Frequently asked questions
- 38,000+ residents and a range of housing
- $19 billion in assessed property value within floodplain
- 200 industrial properties
- Emergency and medical facilities
- Schools and childcare facilities
- Granville Island
- Parks, recreation, and activity centres
- Major utilities and infrastructure
How much sea level rise are we anticipating?
Sea level rise projections are evolving and we are drawing from the Province of BC’s projections.
Climate change is expected to result in sea level rise of approximately 50cm by 2050, approximately 1m by the year 2100 and 2m by the year 2200 on the BC coast.
Sea level rise is unstoppable and irreversible for centuries.
What causes sea level rise?
Ocean levels are rising as warmer temperatures associated with climate change cause land ice to melt and thermal expansion of the oceans.
The amount of sea level rise that will occur at any location along the coast will depend on global sea level rise and local factors such as shoreline characteristics, wave height, wind and vertical land movement (subsidence and rebound). Very high water levels that could cause flooding will occur when high tides coincide with strong winter storms.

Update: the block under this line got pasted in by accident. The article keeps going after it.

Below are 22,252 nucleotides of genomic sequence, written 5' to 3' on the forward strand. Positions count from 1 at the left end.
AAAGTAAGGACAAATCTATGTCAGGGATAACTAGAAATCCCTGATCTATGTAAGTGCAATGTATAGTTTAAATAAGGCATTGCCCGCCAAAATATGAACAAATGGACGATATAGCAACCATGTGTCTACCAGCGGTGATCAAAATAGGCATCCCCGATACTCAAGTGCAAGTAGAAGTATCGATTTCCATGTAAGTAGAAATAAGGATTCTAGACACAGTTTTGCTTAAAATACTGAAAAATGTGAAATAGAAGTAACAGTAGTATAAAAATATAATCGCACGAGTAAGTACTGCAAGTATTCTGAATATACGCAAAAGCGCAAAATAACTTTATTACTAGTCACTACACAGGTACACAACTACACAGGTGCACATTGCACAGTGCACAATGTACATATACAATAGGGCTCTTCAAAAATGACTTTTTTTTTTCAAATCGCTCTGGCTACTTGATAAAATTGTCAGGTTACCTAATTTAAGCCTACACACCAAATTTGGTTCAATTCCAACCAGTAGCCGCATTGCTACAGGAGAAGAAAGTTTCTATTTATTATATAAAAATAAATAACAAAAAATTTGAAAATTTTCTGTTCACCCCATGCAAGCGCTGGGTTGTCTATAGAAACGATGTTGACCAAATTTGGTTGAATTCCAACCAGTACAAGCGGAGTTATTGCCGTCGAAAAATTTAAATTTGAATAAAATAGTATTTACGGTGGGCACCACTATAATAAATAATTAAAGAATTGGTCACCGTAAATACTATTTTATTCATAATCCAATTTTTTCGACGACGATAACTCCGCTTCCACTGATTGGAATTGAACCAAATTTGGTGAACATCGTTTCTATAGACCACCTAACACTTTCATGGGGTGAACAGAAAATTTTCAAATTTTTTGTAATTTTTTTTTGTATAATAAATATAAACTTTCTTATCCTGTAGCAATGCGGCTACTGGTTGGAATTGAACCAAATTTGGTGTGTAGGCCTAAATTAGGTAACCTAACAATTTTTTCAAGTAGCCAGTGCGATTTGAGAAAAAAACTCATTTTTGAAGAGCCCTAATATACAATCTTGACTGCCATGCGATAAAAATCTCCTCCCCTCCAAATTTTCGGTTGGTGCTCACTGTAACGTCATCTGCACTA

What is at risk in the False Creek floodplain?
False Creek is a bustling, urban, mixed-use waterfront area that is one of Vancouver’s major destinations for residents and visitors alike.
How will sea level rise and coastal storms affect Vancouver?
With one metre of sea level rise and a major storm surge event (0.2% AEP storm surge event), approximately 13 sq. km of land and buildings valued at $28.6 B (2019 land value assessment) is vulnerable to flooding in Vancouver. This does not include the economic impact of business disruption or cost of cleaning up or rebuilding.
The city is vulnerable today to flooding due to a major coastal storm. In the future sea level rise will increase risk of flooding.
While flood risk today and in the short term is limited to a few areas of the city, flood risk increases as we add sea level rise to the equation. Coastal storm flooding that has occurred during King Tides in the last few years is an indication of where everyday water levels may be at high tide in the future.